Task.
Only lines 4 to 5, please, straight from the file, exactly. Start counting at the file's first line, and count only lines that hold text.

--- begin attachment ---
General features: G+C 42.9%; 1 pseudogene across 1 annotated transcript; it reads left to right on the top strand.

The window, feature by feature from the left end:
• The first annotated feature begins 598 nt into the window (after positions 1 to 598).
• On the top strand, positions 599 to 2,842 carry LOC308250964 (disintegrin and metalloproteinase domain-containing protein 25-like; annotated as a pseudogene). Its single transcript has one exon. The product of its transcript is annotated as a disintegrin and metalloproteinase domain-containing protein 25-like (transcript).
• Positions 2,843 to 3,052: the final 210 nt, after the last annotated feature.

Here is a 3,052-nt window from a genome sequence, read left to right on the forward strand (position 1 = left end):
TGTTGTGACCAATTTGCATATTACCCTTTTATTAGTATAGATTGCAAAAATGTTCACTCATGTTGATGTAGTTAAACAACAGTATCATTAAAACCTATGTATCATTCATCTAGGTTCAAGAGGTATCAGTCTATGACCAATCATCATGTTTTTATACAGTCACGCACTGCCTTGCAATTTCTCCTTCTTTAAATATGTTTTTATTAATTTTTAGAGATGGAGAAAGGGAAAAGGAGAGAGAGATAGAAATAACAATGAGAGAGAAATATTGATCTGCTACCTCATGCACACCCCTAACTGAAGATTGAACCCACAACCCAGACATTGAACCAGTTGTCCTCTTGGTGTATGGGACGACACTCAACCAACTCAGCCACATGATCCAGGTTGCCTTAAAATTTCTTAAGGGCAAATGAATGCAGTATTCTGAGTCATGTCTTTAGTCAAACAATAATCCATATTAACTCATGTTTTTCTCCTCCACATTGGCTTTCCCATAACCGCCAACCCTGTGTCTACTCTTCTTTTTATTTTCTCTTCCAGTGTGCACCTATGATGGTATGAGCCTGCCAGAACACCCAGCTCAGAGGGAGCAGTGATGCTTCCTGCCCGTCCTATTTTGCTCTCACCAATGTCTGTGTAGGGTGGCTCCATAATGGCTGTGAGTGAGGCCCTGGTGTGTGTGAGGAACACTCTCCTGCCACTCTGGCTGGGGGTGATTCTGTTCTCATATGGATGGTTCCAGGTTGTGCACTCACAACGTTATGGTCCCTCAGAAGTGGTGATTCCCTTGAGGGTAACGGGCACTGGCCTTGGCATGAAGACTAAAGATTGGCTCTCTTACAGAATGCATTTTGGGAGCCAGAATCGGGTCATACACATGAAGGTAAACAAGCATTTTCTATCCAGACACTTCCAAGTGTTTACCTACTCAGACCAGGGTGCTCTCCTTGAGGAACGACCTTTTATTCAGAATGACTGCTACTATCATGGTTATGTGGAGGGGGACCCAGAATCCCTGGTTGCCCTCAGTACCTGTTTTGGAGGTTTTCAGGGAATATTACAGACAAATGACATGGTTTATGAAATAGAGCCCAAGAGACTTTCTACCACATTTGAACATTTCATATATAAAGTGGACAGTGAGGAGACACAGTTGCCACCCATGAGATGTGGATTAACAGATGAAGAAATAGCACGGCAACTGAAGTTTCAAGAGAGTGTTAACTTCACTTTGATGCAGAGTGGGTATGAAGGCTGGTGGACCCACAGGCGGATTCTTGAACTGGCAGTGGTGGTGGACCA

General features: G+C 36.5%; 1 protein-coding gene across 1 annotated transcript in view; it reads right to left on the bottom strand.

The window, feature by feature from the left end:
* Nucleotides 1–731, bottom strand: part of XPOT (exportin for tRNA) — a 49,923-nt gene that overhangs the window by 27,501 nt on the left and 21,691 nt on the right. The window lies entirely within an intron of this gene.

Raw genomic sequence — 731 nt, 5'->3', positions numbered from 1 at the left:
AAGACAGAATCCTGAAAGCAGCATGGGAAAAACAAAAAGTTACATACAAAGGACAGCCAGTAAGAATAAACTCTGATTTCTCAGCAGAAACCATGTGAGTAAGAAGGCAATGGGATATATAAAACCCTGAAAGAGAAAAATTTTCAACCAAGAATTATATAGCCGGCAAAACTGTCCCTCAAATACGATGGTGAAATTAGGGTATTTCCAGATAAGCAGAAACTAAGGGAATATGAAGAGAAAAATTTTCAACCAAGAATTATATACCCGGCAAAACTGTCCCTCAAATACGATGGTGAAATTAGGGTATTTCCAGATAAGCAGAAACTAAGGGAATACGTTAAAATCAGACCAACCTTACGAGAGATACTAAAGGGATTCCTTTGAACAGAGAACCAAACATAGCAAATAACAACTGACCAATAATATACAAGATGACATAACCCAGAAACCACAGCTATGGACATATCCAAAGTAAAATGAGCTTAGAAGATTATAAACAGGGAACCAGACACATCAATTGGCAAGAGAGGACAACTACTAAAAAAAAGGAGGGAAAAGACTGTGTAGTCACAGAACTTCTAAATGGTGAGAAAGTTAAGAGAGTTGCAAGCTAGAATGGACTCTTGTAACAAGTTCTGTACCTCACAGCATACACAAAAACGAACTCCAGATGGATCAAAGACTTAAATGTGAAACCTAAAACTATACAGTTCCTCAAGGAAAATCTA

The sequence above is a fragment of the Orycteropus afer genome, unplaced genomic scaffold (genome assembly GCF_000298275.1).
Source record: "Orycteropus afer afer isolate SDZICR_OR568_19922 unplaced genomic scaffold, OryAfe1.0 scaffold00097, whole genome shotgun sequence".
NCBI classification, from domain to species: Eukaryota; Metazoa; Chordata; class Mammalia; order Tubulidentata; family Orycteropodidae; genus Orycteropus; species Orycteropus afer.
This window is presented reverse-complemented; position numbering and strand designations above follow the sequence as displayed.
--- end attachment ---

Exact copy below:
• On the top strand, positions 599 to 2,842 carry LOC308250964 (disintegrin and metalloproteinase domain-containing protein 25-like; annotated as a pseudogene). Its single transcript has one exon. The product of its transcript is annotated as a disintegrin and metalloproteinase domain-containing protein 25-like (transcript).
• Positions 2,843 to 3,052: the final 210 nt, after the last annotated feature.